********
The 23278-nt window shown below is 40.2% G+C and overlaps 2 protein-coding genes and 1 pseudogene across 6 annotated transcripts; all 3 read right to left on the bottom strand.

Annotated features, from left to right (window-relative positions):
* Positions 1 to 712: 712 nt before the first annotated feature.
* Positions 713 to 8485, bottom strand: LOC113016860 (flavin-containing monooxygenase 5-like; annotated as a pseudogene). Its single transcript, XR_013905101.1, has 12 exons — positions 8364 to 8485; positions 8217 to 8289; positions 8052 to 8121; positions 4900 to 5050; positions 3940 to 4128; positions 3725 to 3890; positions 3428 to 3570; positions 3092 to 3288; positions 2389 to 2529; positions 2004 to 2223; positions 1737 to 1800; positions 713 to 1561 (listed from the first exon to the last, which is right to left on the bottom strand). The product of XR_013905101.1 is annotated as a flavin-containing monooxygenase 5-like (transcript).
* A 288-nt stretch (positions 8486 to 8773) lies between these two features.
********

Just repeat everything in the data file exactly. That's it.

The 23278-nt window shown below is 40.2% G+C and overlaps 2 protein-coding genes and 1 pseudogene across 6 annotated transcripts; all 3 read right to left on the bottom strand.

Annotated features, from left to right (window-relative positions):
* Positions 1 to 712: 712 nt before the first annotated feature.
* Positions 713 to 8485, bottom strand: LOC113016860 (flavin-containing monooxygenase 5-like; annotated as a pseudogene). Its single transcript, XR_013905101.1, has 12 exons — positions 8364 to 8485; positions 8217 to 8289; positions 8052 to 8121; positions 4900 to 5050; positions 3940 to 4128; positions 3725 to 3890; positions 3428 to 3570; positions 3092 to 3288; positions 2389 to 2529; positions 2004 to 2223; positions 1737 to 1800; positions 713 to 1561 (listed from the first exon to the last, which is right to left on the bottom strand). The product of XR_013905101.1 is annotated as a flavin-containing monooxygenase 5-like (transcript).
* A 288-nt stretch (positions 8486 to 8773) lies between these two features.